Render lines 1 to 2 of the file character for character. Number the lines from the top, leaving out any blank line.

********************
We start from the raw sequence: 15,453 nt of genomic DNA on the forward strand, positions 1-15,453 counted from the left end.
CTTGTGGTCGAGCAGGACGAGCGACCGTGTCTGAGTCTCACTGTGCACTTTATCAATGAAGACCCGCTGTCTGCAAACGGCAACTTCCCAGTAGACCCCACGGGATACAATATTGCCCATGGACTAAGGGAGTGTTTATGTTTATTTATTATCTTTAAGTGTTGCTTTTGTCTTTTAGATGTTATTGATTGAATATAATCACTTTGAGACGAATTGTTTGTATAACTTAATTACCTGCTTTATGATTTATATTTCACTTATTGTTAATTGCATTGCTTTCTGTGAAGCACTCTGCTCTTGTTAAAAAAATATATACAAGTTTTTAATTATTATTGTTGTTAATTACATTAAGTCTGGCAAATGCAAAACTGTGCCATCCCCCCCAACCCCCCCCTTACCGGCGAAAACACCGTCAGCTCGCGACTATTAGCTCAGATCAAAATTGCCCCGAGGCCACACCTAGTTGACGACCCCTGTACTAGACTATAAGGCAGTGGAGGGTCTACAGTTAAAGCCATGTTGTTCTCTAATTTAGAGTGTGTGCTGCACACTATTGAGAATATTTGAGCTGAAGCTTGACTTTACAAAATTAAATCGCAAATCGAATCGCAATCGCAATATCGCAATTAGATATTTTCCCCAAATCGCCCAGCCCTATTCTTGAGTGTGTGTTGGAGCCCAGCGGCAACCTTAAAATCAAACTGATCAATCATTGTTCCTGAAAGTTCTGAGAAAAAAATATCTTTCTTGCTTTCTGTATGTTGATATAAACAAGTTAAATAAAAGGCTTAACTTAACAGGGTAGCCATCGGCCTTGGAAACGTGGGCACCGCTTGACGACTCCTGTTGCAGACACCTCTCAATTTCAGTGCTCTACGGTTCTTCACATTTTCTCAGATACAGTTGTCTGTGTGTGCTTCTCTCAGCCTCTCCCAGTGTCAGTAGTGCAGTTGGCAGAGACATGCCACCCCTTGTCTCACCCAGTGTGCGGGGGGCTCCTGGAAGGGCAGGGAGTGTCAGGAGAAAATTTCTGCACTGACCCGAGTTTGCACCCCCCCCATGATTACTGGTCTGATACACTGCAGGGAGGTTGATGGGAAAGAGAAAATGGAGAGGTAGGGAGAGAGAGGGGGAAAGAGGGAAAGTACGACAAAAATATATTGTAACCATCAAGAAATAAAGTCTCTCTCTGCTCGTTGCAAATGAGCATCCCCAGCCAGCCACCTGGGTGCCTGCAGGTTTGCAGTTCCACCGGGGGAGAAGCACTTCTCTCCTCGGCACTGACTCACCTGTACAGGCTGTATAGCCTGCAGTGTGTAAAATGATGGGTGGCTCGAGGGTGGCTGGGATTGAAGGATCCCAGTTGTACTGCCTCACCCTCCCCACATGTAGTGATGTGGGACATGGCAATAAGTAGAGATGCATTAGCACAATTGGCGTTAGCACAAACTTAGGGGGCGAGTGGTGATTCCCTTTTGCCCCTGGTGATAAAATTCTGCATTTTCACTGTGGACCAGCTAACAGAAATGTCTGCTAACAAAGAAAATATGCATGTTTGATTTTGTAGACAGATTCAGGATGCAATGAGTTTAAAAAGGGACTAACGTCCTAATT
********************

We start from the raw sequence: 15,453 nt of genomic DNA on the forward strand, positions 1-15,453 counted from the left end.
CTTGTGGTCGAGCAGGACGAGCGACCGTGTCTGAGTCTCACTGTGCACTTTATCAATGAAGACCCGCTGTCTGCAAACGGCAACTTCCCAGTAGACCCCACGGGATACAATATTGCCCATGGACTAAGGGAGTGTTTATGTTTATTTATTATCTTTAAGTGTTGCTTTTGTCTTTTAGATGTTATTGATTGAATATAATCACTTTGAGACGAATTGTTTGTATAACTTAATTACCTGCTTTATGATTTATATTTCACTTATTGTTAATTGCATTGCTTTCTGTGAAGCACTCTGCTCTTGTTAAAAAAATATATACAAGTTTTTAATTATTATTGTTGTTAATTACATTAAGTCTGGCAAATGCAAAACTGTGCCATCCCCCCCAACCCCCCCCTTACCGGCGAAAACACCGTCAGCTCGCGACTATTAGCTCAGATCAAAATTGCCCCGAGGCCACACCTAGTTGACGACCCCTGTACTAGACTATAAGGCAGTGGAGGGTCTACAGTTAAAGCCATGTTGTTCTCTAATTTAGAGTGTGTGCTGCACACTATTGAGAATATTTGAGCTGAAGCTTGACTTTACAAAATTAAATCGCAAATCGAATCGCAATCGCAATATCGCAATTAGATATTTTCCCCAAATCGCCCAGCCCTATTCTTGAGTGTGTGTTGGAGCCCAGCGGCAACCTTAAAATCAAACTGATCAATCATTGTTCCTGAAAGTTCTGAGAAAAAAATATCTTTCTTGCTTTCTGTATGTTGATATAAACAAGTTAAATAAAAGGCTTAACTTAACAGGGTAGCCATCGGCCTTGGAAACGTGGGCACCGCTTGACGACTCCTGTTGCAGACACCTCTCAATTTCAGTGCTCTACGGTTCTTCACATTTTCTCAGATACAGTTGTCTGTGTGTGCTTCTCTCAGCCTCTCCCAGTGTCAGTAGTGCAGTTGGCAGAGACATGCCACCCCTTGTCTCACCCAGTGTGCGGGGGGCTCCTGGAAGGGCAGGGAGTGTCAGGAGAAAATTTCTGCACTGACCCGAGTTTGCACCCCCCCCATGATTACTGGTCTGATACACTGCAGGGAGGTTGATGGGAAAGAGAAAATGGAGAGGTAGGGAGAGAGAGGGGGAAAGAGGGAAAGTACGACAAAAATATATTGTAACCATCAAGAAATAAAGTCTCTCTCTGCTCGTTGCAAATGAGCATCCCCAGCCAGCCACCTGGGTGCCTGCAGGTTTGCAGTTCCACCGGGGGAGAAGCACTTCTCTCCTCGGCACTGACTCACCTGTACAGGCTGTATAGCCTGCAGTGTGTAAAATGATGGGTGGCTCGAGGGTGGCTGGGATTGAAGGATCCCAGTTGTACTGCCTCACCCTCCCCACATGTAGTGATGTGGGACATGGCAATAAGTAGAGATGCATTAGCACAATTGGCGTTAGCACAAACTTAGGGGGCGAGTGGTGATTCCCTTTTGCCCCTGGTGATAAAATTCTGCATTTTCACTGTGGACCAGCTAACAGAAATGTCTGCTAACAAAGAAAATATGCATGTTTGATTTTGTAGACAGATTCAGGATGCAATGAGTTTAAAAAGGGACTAACGTCCTAATT